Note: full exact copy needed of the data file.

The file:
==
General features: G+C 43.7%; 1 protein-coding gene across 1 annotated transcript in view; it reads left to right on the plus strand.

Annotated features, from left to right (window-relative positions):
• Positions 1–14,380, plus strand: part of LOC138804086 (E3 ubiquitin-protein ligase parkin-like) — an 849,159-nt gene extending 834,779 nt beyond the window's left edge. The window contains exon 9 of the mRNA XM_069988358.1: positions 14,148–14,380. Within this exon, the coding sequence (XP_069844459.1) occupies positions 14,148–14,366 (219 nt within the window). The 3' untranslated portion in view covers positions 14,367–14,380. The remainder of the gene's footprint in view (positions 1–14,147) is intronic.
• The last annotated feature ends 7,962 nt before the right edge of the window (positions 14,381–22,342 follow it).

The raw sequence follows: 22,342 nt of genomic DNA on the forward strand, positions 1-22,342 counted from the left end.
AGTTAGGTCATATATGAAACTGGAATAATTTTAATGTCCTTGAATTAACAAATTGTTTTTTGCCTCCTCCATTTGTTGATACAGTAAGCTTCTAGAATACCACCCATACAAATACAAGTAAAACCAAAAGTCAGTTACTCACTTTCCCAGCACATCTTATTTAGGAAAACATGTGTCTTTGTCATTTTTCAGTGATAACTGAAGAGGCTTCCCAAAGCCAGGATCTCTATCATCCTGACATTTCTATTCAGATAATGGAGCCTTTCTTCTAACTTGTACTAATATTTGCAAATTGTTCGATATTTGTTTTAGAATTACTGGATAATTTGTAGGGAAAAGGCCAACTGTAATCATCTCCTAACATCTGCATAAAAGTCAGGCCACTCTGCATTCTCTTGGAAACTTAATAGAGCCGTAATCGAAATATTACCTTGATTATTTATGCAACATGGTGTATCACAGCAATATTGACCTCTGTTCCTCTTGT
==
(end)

General features: G+C 43.7%; 1 protein-coding gene across 1 annotated transcript in view; it reads left to right on the plus strand.

Annotated features, from left to right (window-relative positions):
• Positions 1–14,380, plus strand: part of LOC138804086 (E3 ubiquitin-protein ligase parkin-like) — an 849,159-nt gene extending 834,779 nt beyond the window's left edge. The window contains exon 9 of the mRNA XM_069988358.1: positions 14,148–14,380. Within this exon, the coding sequence (XP_069844459.1) occupies positions 14,148–14,366 (219 nt within the window). The 3' untranslated portion in view covers positions 14,367–14,380. The remainder of the gene's footprint in view (positions 1–14,147) is intronic.
• The last annotated feature ends 7,962 nt before the right edge of the window (positions 14,381–22,342 follow it).

The raw sequence follows: 22,342 nt of genomic DNA on the forward strand, positions 1-22,342 counted from the left end.
AGTTAGGTCATATATGAAACTGGAATAATTTTAATGTCCTTGAATTAACAAATTGTTTTTTGCCTCCTCCATTTGTTGATACAGTAAGCTTCTAGAATACCACCCATACAAATACAAGTAAAACCAAAAGTCAGTTACTCACTTTCCCAGCACATCTTATTTAGGAAAACATGTGTCTTTGTCATTTTTCAGTGATAACTGAAGAGGCTTCCCAAAGCCAGGATCTCTATCATCCTGACATTTCTATTCAGATAATGGAGCCTTTCTTCTAACTTGTACTAATATTTGCAAATTGTTCGATATTTGTTTTAGAATTACTGGATAATTTGTAGGGAAAAGGCCAACTGTAATCATCTCCTAACATCTGCATAAAAGTCAGGCCACTCTGCATTCTCTTGGAAACTTAATAGAGCCGTAATCGAAATATTACCTTGATTATTTATGCAACATGGTGTATCACAGCAATATTGACCTCTGTTCCTCTTGT